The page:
Another major education policy issue that came about during Wolf’s first term was the passage of the federal Every Student Succeeds Act (ESSA).  While the law isn’t directly impacted by the Governor – it is indirectly impacted. The law is enacted in Pennsylvania by the Department of Education (PDE) with Secretary Pedro Rivera leading that implementation.  PMEA has worked with PDE staff to ensure music and arts are a part of the implementation of the state ESSA plan – especially in the Title IV, Part A funding stream. While PDE has not implemented every one of our recommendations, they have been very responsive to our comments and suggestions.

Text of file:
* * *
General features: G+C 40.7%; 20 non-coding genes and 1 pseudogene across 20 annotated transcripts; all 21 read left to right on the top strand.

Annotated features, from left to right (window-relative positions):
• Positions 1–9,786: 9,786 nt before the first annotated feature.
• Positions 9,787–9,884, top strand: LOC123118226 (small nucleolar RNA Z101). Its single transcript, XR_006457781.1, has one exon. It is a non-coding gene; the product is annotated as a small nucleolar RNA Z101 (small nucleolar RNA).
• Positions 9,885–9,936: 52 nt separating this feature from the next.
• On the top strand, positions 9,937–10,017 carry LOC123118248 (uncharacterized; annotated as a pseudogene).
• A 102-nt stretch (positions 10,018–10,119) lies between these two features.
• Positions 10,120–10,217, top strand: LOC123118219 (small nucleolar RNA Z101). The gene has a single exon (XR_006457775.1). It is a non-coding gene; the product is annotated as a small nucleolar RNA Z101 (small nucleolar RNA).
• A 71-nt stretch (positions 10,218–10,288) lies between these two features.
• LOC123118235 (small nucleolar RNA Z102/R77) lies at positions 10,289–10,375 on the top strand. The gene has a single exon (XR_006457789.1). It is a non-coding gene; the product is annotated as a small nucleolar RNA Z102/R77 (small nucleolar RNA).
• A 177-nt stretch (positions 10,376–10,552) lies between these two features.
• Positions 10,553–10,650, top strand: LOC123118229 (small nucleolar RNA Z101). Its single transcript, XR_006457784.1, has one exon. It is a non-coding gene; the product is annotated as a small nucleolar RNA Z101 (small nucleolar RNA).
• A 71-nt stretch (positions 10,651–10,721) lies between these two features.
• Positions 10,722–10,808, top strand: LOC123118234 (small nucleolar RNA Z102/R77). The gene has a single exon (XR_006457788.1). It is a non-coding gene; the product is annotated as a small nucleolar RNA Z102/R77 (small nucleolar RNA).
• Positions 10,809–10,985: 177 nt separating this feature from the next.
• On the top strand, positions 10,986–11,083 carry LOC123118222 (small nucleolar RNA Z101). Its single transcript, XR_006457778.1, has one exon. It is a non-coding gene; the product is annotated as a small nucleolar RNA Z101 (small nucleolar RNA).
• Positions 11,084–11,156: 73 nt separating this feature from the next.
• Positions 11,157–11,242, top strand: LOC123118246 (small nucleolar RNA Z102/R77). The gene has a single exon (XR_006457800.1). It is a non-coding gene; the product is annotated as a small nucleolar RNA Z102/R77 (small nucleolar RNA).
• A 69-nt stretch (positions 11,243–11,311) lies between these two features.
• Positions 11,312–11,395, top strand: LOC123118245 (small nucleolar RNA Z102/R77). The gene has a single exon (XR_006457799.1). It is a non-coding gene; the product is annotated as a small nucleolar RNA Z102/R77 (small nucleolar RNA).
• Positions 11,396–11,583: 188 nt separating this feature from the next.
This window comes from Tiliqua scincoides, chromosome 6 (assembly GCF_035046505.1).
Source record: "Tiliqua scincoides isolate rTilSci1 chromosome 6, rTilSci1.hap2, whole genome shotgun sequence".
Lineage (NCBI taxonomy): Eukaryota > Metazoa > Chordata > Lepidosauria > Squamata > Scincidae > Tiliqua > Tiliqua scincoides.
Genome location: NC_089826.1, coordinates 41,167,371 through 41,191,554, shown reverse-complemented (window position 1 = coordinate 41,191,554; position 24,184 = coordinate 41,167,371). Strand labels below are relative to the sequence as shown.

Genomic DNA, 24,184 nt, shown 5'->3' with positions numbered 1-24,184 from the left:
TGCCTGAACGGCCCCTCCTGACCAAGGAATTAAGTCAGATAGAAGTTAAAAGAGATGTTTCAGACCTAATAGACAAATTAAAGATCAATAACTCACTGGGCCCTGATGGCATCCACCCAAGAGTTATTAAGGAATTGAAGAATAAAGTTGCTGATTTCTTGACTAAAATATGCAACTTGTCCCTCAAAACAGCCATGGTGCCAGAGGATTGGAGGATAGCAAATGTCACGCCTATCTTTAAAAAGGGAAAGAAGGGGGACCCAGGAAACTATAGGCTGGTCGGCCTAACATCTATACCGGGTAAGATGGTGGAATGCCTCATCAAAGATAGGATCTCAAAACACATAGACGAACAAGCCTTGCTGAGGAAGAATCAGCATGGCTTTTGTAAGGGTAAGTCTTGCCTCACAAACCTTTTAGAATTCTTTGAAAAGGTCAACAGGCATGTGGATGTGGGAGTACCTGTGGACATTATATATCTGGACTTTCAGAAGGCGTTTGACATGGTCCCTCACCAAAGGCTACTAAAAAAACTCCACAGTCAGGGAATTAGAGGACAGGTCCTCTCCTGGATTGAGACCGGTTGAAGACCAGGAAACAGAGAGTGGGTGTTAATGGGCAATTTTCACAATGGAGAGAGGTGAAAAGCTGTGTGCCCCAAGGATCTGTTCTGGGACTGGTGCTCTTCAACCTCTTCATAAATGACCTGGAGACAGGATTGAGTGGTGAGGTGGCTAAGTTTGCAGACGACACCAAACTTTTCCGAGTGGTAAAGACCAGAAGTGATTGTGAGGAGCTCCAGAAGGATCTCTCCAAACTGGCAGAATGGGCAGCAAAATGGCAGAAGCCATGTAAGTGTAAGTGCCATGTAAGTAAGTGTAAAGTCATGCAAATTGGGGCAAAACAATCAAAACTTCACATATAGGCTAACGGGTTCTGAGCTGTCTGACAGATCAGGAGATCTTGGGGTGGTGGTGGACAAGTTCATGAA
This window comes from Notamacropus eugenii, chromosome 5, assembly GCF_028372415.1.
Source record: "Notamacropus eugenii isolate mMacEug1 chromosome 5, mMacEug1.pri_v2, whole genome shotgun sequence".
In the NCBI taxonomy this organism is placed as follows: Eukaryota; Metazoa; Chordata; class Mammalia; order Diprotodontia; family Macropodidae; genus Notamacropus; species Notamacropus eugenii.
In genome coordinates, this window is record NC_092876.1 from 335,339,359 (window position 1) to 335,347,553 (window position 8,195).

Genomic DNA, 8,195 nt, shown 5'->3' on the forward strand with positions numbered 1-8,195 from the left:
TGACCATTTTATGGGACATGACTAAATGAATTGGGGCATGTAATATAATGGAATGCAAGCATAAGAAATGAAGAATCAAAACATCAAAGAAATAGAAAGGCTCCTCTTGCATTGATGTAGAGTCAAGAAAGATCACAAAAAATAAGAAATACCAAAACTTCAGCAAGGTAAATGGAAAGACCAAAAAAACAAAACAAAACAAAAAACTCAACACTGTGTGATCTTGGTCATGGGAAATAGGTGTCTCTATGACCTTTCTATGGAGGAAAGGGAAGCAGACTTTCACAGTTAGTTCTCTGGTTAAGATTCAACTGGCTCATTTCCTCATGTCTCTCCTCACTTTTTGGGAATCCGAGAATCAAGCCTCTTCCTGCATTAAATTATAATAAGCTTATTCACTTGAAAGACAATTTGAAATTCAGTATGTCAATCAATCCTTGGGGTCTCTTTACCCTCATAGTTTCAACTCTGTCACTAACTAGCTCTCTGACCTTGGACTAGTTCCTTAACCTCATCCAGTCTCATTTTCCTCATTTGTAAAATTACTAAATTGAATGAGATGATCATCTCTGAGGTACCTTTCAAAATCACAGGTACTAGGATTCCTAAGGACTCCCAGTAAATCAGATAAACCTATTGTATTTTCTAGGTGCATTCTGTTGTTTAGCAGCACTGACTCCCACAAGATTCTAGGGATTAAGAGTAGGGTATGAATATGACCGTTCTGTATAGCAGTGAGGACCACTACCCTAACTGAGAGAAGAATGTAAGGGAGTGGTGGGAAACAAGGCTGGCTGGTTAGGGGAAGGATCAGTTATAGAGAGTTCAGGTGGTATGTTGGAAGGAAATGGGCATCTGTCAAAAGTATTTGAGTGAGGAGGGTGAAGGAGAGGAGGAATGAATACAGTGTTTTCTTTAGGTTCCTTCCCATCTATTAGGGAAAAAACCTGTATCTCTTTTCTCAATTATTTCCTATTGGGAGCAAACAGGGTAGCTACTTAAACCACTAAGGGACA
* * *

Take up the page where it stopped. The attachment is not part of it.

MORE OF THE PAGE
On the other side of the ticket, Wagner has also made education a key issue in his campaign. Wagner’s plan is to add an additional $1 billion of education funding for all of our schools without raising taxes. This $1 billion increase will be comprised of an increase of $700 million into the basic education funding and two new block grants of $150 million each.

Wagner proposes to add this money to the budget without raising taxes.  Many see that as political rhetoric and easier said than done.  Citing “belt-tightening” as one of the ways to add money to the education pot, Wagner has even cited solving the problem by consolidating the number of coffee pots in state offices based on how many half full pots are emptied out each night, and eliminating unused computers and their software licenses.

Other ways Wagner proposes funding education spending is the privatization of the sale of alcohol, lease the liquor wholesale system, slash corporate welfare “that has no positive economic impact,” and reform the welfare system.